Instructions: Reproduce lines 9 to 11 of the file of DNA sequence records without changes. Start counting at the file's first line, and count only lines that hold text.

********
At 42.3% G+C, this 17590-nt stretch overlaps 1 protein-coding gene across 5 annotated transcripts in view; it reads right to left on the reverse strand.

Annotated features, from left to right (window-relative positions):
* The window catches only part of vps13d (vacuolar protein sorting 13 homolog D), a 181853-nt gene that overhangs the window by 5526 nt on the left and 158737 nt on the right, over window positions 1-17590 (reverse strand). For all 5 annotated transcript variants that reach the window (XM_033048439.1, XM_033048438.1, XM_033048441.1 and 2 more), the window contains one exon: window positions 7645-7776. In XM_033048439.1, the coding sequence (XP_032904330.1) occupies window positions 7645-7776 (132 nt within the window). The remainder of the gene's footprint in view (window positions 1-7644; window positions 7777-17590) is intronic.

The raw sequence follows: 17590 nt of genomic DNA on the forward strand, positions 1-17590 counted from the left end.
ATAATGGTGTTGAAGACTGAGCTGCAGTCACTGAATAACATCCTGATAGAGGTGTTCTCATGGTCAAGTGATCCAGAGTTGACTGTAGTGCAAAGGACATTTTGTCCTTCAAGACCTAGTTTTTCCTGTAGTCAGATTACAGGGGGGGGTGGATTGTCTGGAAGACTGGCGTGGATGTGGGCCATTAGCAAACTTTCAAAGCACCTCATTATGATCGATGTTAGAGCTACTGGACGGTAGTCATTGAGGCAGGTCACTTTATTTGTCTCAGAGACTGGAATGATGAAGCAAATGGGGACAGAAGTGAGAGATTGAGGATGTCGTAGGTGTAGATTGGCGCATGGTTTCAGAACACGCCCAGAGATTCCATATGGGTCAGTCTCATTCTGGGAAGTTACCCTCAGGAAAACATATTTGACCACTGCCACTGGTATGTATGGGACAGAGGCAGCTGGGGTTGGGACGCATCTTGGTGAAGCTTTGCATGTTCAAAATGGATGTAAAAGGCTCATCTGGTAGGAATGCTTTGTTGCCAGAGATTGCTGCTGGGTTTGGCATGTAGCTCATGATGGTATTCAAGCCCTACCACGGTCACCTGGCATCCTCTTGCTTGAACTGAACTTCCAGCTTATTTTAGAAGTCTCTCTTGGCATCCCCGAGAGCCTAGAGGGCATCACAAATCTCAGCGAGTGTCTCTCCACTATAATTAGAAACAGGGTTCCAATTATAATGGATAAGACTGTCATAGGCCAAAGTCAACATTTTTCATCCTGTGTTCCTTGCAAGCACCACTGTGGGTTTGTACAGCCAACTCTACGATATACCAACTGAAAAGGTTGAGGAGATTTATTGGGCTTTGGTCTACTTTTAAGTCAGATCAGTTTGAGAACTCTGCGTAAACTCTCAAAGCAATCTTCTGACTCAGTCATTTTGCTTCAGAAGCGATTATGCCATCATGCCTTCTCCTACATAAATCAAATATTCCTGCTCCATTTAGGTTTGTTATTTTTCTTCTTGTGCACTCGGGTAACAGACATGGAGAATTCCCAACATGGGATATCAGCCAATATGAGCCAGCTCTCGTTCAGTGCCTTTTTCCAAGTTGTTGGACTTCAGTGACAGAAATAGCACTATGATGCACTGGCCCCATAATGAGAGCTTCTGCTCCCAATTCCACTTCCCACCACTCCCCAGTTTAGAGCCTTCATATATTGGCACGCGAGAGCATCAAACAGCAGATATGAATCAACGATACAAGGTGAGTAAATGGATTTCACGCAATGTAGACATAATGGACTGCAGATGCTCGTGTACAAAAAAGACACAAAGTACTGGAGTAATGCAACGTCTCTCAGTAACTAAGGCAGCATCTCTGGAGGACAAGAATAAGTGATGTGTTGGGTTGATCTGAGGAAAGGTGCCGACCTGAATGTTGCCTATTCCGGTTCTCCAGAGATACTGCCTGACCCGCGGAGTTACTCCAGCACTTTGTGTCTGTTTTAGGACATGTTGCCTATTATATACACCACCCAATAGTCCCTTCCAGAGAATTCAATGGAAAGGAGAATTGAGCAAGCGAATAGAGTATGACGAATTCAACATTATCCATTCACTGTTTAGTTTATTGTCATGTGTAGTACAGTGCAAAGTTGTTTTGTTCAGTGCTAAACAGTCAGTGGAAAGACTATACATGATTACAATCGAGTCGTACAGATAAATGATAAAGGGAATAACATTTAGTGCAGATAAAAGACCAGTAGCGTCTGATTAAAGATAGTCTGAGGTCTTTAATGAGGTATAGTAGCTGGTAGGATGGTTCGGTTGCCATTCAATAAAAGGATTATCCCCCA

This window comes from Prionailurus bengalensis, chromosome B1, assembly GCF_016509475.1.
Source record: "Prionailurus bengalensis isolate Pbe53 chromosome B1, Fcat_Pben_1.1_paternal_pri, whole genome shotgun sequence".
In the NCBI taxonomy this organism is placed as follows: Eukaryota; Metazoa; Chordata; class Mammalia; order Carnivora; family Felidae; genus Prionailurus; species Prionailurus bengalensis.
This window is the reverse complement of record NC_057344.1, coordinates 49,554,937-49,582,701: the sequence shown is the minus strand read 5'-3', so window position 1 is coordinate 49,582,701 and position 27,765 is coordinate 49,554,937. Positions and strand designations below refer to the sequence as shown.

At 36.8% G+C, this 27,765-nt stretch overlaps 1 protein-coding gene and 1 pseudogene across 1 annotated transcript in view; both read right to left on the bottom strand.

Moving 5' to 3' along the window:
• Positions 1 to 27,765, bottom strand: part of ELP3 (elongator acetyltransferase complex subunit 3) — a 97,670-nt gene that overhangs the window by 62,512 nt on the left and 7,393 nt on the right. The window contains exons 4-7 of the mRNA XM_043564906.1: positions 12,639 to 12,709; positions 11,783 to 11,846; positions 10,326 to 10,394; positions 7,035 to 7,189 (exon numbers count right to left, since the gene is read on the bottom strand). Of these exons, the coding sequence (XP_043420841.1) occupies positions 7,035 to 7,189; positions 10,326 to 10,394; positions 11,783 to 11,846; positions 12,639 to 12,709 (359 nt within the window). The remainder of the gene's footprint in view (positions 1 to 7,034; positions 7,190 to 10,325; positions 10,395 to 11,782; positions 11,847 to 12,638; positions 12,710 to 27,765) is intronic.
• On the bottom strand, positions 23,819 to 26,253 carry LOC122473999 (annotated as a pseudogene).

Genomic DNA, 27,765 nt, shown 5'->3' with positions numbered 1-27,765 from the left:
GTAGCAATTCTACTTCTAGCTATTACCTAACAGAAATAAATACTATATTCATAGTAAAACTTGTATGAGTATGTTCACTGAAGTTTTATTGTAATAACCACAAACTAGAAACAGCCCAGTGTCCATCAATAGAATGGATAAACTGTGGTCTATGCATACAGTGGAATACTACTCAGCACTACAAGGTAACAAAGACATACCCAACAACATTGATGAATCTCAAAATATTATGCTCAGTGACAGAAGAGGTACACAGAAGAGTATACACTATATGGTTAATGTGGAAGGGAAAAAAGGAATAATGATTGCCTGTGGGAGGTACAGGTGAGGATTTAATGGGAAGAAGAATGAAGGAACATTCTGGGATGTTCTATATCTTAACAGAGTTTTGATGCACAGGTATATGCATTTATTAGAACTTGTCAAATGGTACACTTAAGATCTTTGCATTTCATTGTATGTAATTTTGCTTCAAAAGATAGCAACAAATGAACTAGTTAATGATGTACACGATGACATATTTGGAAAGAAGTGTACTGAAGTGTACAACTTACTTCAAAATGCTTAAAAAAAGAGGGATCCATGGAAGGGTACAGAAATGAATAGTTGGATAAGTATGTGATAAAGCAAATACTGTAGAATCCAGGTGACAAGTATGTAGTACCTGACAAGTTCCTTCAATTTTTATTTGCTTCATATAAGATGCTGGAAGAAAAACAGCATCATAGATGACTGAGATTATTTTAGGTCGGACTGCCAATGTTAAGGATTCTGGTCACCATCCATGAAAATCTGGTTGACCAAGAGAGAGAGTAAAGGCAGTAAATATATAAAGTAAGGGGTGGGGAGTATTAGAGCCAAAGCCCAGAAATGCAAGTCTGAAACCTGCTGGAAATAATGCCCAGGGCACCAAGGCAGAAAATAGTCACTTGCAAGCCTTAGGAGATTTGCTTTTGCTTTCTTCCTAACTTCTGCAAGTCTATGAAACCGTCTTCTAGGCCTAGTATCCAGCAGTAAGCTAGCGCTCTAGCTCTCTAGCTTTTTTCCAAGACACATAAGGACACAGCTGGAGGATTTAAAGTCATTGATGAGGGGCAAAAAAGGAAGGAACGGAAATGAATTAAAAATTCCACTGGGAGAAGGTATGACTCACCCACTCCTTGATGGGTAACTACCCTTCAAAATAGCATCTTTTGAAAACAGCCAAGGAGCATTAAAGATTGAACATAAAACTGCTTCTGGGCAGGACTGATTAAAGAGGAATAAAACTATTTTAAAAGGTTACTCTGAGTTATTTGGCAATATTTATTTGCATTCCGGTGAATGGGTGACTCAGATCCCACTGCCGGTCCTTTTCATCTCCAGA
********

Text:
This window is the reverse complement of record NC_057344.1, coordinates 49,554,937-49,582,701: the sequence shown is the minus strand read 5'-3', so window position 1 is coordinate 49,582,701 and position 27,765 is coordinate 49,554,937. Positions and strand designations below refer to the sequence as shown.

At 36.8% G+C, this 27,765-nt stretch overlaps 1 protein-coding gene and 1 pseudogene across 1 annotated transcript in view; both read right to left on the bottom strand.

Moving 5' to 3' along the window: